A citizen scientist has helped the space telescope SOHO discover its 3,000th comet, nearly 20 years after it was launched by NASA and the European Space Agency to observe the Sun.
The 3,000th comet was originally spotted in the data by Worachate Boonplod from Thailand.
“I am very happy to be part of a great milestone for SOHO’s comet project,” said Boonplod.
Prior to the 1995 launch of the observatory, only a dozen or so comets had ever even been discovered from space, while some 900 had been discovered from the ground.
The Solar and Heliospheric Observatory (SOHO)’s mission is to observe the Sun and interplanetary space, from where it watches the solar disk itself and its surrounding environment, tracking the constant outward flow of particles known as the solar wind, as well as giant explosions of escaping gas called coronal mass ejections, or CMEs.
In its two decades in orbit, SOHO has opened up a new era of solar observations, dramatically extending our understanding of the star we live with.
With its clear view of the Sun’s surroundings, SOHO can easily spot a special kind of comet called a sungrazer, because of its close approach to the sun.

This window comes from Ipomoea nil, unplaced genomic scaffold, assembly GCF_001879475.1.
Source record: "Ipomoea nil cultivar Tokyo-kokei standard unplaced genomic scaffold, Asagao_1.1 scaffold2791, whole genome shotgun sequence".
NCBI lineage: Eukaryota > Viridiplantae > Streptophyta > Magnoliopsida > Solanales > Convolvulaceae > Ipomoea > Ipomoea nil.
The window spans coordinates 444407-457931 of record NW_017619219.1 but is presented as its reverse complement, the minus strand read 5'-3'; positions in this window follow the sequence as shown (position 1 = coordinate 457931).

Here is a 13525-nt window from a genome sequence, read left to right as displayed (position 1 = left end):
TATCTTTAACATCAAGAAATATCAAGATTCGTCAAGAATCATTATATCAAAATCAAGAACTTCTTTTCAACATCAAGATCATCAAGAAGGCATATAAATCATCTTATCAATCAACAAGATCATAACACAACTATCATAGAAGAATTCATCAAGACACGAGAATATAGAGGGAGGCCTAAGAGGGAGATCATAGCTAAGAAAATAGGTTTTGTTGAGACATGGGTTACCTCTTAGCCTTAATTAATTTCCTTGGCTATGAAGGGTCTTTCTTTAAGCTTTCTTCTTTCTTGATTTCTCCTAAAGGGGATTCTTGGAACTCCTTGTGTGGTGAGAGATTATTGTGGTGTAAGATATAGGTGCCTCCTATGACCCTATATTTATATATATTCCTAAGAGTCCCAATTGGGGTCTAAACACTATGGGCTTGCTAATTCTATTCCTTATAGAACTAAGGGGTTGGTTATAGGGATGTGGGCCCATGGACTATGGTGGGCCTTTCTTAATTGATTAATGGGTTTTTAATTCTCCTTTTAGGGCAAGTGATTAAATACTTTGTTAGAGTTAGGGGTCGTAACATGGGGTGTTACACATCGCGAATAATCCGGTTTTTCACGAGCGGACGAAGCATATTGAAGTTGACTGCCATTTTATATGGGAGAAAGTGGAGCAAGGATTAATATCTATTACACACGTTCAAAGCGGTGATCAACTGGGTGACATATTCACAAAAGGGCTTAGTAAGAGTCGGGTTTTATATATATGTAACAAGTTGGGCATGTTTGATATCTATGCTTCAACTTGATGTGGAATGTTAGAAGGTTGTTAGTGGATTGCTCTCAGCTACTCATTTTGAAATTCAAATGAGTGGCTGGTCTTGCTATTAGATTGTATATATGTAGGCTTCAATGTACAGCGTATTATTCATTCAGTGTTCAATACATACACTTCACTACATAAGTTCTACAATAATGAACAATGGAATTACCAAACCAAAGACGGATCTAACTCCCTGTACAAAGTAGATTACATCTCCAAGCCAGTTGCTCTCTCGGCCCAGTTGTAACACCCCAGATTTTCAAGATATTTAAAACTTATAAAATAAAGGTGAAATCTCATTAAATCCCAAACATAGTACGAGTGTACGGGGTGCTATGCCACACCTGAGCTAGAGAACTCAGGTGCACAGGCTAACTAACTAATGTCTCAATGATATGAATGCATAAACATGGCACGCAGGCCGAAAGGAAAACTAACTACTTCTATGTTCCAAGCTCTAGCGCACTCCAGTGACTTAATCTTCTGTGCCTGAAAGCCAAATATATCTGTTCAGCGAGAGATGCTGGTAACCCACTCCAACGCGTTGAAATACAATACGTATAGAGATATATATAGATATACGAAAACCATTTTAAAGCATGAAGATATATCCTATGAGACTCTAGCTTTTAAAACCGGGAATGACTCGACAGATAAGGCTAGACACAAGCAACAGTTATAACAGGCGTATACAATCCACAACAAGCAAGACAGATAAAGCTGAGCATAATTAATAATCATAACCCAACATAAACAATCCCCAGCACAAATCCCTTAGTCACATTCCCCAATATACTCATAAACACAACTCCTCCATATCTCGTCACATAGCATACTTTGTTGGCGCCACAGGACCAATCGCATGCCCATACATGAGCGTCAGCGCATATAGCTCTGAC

“SOHO has a view of about 12-and-a-half million miles beyond the Sun,” said Joe Gurman, mission scientist for SOHO at NASA’s Goddard Space Flight Centre US.
“So we expected it might from time to time see a bright comet near the Sun. But nobody dreamed we’d approach 200 a year,” Gurman said.
SOHO’s great success as a comet finder is dependent on the people who sift through its data – a task open to the world as the data is publicly available online in near-real time.
A cadre of volunteer amateur astronomers dedicate themselves to searching the data via the NASA-funded Sungrazer Project.
While scientists often search SOHO imagery for very specific events, various members of the astronomy community choose to comb through all the imagery in fine detail.
As a result 95 per cent of SOHO comets have been found by these citizen scientists.
“The people who have found comets represent a very broad cross section as the programme is open to anyone who has interest,” said Karl Battams, a solar scientist at the Naval Research Laboratory in Washington, DC.
More than just a celebrated bright vision in the night sky, comets can tell scientists a great deal about the place and time where they originated.